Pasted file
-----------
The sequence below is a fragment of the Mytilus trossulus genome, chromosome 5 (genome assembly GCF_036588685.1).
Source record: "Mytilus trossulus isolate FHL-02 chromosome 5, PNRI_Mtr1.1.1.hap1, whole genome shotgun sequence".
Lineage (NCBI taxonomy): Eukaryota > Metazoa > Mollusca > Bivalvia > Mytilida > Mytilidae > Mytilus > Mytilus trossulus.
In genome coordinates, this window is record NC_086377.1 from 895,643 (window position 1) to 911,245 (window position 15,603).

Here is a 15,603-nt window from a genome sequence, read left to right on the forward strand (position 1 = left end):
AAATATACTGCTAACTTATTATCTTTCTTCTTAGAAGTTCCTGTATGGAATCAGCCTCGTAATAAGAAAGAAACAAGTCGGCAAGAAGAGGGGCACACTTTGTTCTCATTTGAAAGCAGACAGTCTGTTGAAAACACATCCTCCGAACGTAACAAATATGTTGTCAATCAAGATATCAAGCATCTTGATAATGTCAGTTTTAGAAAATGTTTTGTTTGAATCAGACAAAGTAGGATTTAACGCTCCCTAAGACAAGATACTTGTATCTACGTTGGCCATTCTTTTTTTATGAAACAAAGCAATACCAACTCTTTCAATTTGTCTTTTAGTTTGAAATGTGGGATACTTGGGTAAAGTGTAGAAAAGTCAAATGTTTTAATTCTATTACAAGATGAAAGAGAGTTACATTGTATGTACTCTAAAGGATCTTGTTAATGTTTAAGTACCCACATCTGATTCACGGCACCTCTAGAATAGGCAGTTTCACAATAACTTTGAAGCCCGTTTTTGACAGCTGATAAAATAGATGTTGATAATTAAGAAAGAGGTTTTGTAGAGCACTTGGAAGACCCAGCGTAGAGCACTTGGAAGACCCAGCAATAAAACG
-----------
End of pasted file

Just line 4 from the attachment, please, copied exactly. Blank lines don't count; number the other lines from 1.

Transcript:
In genome coordinates, this window is record NC_086377.1 from 895,643 (window position 1) to 911,245 (window position 15,603).